The Rise of Wedding Venue Stylists

As little as five years ago, wedding venue stylists were not only hard to come by, but also hard to define. Were they planners? Were they part of the venue? Did engaged couples know how hiring a stylist would benefit their big day? We quickly realised that this niche group of creative businesses were creating waves within the industry after the first year of TWIA, when we decided that wedding venue stylists needed their own category.

The winner from that first year, Kirsten Butler from The Little Wedding Helper, is now a multi-award winning venue stylist who has not only been on TWIA judging panel since the inauguration of the wedding venue stylist category, but has enjoyed continued success with both clients, editorial campaigns and the multifaceted approach her business takes to bringing consumers and suppliers together. We thought we’d pick her brains about how and why stylists are now leading the charge to the matrimonial frontline…

The Little Wedding Helper The Wedding Industry Awards Sarah Vivienne PhotographyCredit: Sarah Vivienne Photography

“For most couples, they’ve never had to look at a space & work out how to make the most of it or how to add details they love whilst staying within their budget. This side of planning a wedding can often get really stressful. For some, they may know exactly what they want, have had it all worked out for years & need someone to bring it all to life.  For others, they might have an idea of what they don’t want and appreciate ideas & inspiration of what is possible. A stylist can help on so many different levels when it comes to the creative & visual aspects of a celebration as well as providing reassurance that one aspect of their wedding is covered.

You only have to log in to Pinterest to become immersed in a sea of ideas & inspiration – 200 pins later & most couples suddenly wonder how on earth they are going to create the look they love in the venue they’ve chosen. Then they find out that they can’t get into their venue the day before so suddenly everything has to be set up on the morning of the big day itself. Who’s actually going to transform & dress the venue or marquee? Who’s going to understand the importance of all those details & create a cohesive visual aesthetic & know where to put everything? The idea of having an extra pair of creative hands becomes very appealing.

As a stylist, I’m focused on the visual and creative aspects of a celebration, from place settings and backdrops to cake tables and linens. I am in awe of planners who are the most amazing organisers dealing with multiple suppliers & venues, as well as couples who are looking for a professional to look after every aspect of their big day. I’ve loved working alongside wedding planners, as a great working relationship helps produce a fantastic event for a couple.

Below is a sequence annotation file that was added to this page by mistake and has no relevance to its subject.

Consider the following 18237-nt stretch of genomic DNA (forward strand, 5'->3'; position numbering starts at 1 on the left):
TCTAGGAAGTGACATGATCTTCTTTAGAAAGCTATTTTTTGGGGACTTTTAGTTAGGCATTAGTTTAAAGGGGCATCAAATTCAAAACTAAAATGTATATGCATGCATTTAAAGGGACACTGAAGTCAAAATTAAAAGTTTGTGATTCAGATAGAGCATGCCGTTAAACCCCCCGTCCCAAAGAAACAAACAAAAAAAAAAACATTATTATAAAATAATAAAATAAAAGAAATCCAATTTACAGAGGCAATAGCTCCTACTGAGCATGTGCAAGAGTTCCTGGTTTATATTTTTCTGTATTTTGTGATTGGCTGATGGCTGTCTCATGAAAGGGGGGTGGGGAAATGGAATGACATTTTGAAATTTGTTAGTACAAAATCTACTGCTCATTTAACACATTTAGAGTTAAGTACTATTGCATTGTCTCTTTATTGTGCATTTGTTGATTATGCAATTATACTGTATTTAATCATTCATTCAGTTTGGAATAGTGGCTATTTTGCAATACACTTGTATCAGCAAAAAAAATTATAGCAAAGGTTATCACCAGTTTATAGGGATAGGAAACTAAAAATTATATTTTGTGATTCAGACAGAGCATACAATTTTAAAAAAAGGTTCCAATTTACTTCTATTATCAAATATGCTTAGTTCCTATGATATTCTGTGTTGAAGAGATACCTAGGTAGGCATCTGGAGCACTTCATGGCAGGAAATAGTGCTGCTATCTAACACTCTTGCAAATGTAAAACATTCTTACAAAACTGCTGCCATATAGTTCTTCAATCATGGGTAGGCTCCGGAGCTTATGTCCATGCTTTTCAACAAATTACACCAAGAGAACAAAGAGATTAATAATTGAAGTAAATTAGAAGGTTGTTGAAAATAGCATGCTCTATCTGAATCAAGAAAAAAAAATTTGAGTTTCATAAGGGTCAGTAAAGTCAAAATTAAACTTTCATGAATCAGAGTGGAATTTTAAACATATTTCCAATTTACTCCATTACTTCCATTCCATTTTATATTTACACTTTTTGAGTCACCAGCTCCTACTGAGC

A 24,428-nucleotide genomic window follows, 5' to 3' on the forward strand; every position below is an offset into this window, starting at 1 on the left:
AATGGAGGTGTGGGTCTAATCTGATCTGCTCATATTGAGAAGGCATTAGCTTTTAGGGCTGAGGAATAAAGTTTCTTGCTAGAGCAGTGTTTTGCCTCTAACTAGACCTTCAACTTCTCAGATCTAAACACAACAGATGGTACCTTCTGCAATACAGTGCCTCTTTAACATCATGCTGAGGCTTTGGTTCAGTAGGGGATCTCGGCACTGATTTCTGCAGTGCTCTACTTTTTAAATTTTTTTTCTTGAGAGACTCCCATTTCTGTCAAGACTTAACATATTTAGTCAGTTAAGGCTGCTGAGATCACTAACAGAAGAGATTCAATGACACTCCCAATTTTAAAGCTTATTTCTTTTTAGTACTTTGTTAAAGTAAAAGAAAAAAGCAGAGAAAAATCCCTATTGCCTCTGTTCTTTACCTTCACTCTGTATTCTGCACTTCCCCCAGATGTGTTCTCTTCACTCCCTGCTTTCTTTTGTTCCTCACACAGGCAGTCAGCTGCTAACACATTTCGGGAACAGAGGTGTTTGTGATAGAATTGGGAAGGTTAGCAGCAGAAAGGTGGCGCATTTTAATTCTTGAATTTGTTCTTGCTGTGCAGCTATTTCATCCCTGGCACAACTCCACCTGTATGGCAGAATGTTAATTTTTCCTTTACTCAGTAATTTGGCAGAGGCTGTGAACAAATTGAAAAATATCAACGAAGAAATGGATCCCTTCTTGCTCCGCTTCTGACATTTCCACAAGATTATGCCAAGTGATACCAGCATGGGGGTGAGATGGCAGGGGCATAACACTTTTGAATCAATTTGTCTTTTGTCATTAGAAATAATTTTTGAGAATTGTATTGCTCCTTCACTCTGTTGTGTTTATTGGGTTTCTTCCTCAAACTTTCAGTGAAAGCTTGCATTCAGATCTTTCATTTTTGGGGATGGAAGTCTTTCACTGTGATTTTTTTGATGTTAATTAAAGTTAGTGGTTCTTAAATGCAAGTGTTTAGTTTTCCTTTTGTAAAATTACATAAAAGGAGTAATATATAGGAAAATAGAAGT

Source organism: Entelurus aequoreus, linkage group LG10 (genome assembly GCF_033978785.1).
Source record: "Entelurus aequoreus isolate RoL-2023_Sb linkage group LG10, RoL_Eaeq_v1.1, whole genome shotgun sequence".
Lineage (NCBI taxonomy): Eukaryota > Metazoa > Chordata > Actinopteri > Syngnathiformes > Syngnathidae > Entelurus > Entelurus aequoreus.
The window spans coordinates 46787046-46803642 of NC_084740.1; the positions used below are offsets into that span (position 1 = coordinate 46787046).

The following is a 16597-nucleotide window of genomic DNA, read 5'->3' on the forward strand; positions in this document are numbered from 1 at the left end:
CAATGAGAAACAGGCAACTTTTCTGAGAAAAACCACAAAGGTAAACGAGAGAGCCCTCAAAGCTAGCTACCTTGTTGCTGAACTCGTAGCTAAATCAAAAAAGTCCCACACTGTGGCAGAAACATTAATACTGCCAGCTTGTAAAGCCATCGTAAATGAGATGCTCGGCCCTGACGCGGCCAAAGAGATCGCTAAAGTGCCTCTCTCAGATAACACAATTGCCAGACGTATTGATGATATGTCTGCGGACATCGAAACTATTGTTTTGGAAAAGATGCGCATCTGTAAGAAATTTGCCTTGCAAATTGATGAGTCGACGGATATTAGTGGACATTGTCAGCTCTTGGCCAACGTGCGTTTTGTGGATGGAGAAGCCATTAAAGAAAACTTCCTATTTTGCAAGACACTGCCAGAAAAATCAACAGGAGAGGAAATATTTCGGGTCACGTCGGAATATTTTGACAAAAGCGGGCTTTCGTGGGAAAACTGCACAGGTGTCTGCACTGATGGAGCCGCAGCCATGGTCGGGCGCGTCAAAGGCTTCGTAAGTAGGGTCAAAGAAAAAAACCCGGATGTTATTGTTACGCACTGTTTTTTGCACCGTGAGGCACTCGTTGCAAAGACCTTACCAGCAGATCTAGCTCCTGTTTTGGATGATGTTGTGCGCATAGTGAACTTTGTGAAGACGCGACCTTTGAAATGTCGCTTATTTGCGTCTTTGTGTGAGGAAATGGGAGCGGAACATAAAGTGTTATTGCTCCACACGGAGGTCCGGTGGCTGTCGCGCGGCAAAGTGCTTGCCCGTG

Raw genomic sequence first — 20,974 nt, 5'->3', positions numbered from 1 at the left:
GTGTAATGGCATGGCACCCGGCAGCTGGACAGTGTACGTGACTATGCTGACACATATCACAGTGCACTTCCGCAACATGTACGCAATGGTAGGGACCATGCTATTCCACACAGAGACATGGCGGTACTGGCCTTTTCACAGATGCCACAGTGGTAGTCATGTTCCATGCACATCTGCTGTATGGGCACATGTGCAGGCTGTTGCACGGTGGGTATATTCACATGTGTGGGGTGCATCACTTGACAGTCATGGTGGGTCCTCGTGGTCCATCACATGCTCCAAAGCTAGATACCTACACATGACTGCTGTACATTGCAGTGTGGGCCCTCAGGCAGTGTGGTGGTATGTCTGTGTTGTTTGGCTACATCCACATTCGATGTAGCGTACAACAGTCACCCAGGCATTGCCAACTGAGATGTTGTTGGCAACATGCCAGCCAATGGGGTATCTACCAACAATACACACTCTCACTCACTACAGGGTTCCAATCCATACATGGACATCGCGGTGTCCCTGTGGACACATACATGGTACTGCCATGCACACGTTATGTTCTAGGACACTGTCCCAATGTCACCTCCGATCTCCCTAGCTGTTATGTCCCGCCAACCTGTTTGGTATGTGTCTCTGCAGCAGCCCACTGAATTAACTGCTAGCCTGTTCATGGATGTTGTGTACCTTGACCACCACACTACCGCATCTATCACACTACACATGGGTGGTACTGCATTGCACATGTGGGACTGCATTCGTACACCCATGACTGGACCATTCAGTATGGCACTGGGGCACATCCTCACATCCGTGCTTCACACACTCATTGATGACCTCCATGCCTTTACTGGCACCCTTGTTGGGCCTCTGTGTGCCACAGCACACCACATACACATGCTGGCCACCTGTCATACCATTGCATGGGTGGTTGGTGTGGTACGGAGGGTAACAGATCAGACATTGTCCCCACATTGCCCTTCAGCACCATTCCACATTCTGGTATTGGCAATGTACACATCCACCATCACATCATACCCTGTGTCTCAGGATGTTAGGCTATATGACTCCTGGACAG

The Little Wedding Helper The Wedding Industry Awards Albert Palmer PhotographyCredit: Albert Palmer Photography

The hardest challenge I’ve had to face is probably convincing a couple that the images they’ve pulled from Pinterest are not particularly conducive to the venue they have chosen or to the budget they have. This is when I can curse Pinterest – putting all those beautiful images out there, seducing us with colours & ideas.

But the most important part of being a stylist is to be honest with a couple. They bring ideas to you, the venue they’ve booked, and a budget for decoration, but it’s through a stylist’s experience & understanding of costs that they can guide them through what’s possible. We can advise on how to cut costs in different areas, what can be made, what can be hired and sometimes this doesn’t always fit with a couple’s ideas!

My advice for aspiring venue stylists is to try & find your own style. I’m a vintage girl at heart so I have built a collection of vintage props & furniture to accentuate my styling in interesting & creative ways. Use Pinterest for inspiration & ideas but don’t just copy what you see – it needs to be personal to your clients. If a wedding doesn’t reflect the couple then it can just be a ‘showroom’ wedding, in that it looks beautiful but doesn’t actually reflect those getting married.

The Little Wedding Helper Priston Mill The Wedding Industry Awards Albert Palmer PhotographyCredit: Albert Palmer Photography

Another challenge you’ll face is pricing your service. I found this extremely difficult when I first started as there were no other stylists around, so I had to set the benchmark. I did my first wedding (styling a whole barn) for just £50…what was I thinking?! I simply saw it as a supplement to my day job.

It takes a while to know your worth, to be able to price your ideas & your skills. Stylists don’t have a product as such to show a couple (such as a floral arrangement or a cake), which makes it harder to demonstrate value to a potential client. Luckily, as I built my portfolio of weddings I was able to show my worth through images & at wedding fairs, which helped, but I often still have to justify my pricing even to this day.

As a judge for The Wedding Industry Awards, it has been amazing to see new stylists emerging into the industry. It’s a real privilege to read about their beginnings, see the beautiful weddings they have worked on, experienced the creativity that they bring to every celebration & be inspired by them.”

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